While accumulating a succession of conference titles and four national championships, former St. John’s coach John Gagliardi frequently expressed his disdain for recruiting and his pleasure at being able to build a dynastic program with “local kids.” He once estimated the average distance a Johnnie starter traveled to attend the school was 60 miles during his 60-year tenure in Collegeville.
Gagliardi might have a difficult time recognizing the Johnnies these days. Or the MIAC in general.
The league is evolving from relying overwhelmingly on Minnesota high school graduates to a conference that each year is increasing its national footprint, especially in the West and Southwest.
An MIAC demographics study in 2006 found that almost 80 percent of its football players came from Minnesota. A total of 30 players came from the states of California, Arizona, Washington, Texas and Colorado
This season the percentage of Minnesotans in the league was 68.5, according to each team’s online roster. A total of 87 players came from the states of California, Arizona, Washington, Texas and Colorado.
“It’s not just a Minnesota or Upper Midwest league anymore,” said Hamline coach Chad Rogosheske. “Kids from all over are playing. It’s part of an evolution of change in the league.”
The MIAC’s two playoff teams, St. Thomas and St. John’s, have both benefited from an expanded recruiting base, especially the Johnnies. St. John’s has 14 players from California — one less than the entire league had in 2006 — plus five from Texas and four from Louisiana. The Johnnies use five defensive backs on a regular basis and of those, three are from California and one is from Louisiana.
St. Thomas coach Glenn Caruso said his philosophy is to “play with mainly Upper Midwest kids,” but that doesn’t mean Caruso doesn’t look beyond Minnesota. The Tommies have 40 players from Wisconsin and Illinois, and the starting lineup includes four players from Wisconsin and two from California. Tailback Jordan Roberts, who rushed for 1,439 yards and 24 TDs this season, is from Wyoming.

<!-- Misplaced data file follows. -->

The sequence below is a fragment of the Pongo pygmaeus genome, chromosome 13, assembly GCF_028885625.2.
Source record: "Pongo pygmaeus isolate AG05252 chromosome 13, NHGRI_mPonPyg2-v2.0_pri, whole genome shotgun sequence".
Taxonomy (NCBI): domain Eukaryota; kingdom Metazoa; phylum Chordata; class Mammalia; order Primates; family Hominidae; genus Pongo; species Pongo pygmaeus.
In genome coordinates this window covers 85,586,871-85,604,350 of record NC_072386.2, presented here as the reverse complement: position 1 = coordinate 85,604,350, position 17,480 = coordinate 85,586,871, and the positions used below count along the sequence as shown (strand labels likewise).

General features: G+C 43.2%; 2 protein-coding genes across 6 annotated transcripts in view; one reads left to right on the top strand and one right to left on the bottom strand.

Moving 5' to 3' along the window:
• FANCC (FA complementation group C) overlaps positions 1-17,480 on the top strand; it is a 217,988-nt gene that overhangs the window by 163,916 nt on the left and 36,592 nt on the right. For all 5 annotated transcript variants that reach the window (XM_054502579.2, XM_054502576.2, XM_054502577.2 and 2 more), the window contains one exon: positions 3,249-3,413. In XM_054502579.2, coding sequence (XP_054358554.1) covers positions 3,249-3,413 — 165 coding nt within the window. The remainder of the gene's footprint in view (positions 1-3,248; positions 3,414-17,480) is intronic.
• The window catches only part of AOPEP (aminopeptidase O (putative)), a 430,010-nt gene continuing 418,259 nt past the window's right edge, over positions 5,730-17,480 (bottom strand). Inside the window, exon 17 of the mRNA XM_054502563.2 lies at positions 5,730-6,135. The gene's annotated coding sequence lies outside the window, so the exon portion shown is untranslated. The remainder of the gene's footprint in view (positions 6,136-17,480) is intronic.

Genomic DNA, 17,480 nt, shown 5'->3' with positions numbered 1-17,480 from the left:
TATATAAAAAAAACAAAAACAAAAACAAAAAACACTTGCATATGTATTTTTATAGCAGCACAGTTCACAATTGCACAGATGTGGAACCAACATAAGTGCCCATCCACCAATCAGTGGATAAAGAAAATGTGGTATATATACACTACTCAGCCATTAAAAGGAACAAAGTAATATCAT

Caruso said that in over 20 years of coaching, he’s always recruited Minnesota, Illinois and Wisconsin, and “built up some very strong ties.”
Several MIAC coaches say their expanded recruiting bases are a reflection of their school’s admissions policies.
“I think all [MIAC] schools, from a recruiting standpoint, admissions standpoint, have gone outside the state [of Minnesota],” St. John’s coach Gary Fasching said. “We’ve been hearing for years that we have to recruit national because the pool of families in Minnesota is dwindling. To fill your class, you’re probably going to have to go outside your state.”
Jon McGee, vice president for planning and public affairs at St. John’s, recently wrote a book, “Breakpoint: The Changing Marketplace for Higher Education.” It details population and educational trends that he says have led many schools, including his, to dramatically expand their student recruiting.
McGee said 60 percent of the nation’s population in 1940 was concentrated in the Upper Midwest and Northeast. Now 60 percent of the population is in warmer weather states, including 25 percent in California and Texas alone.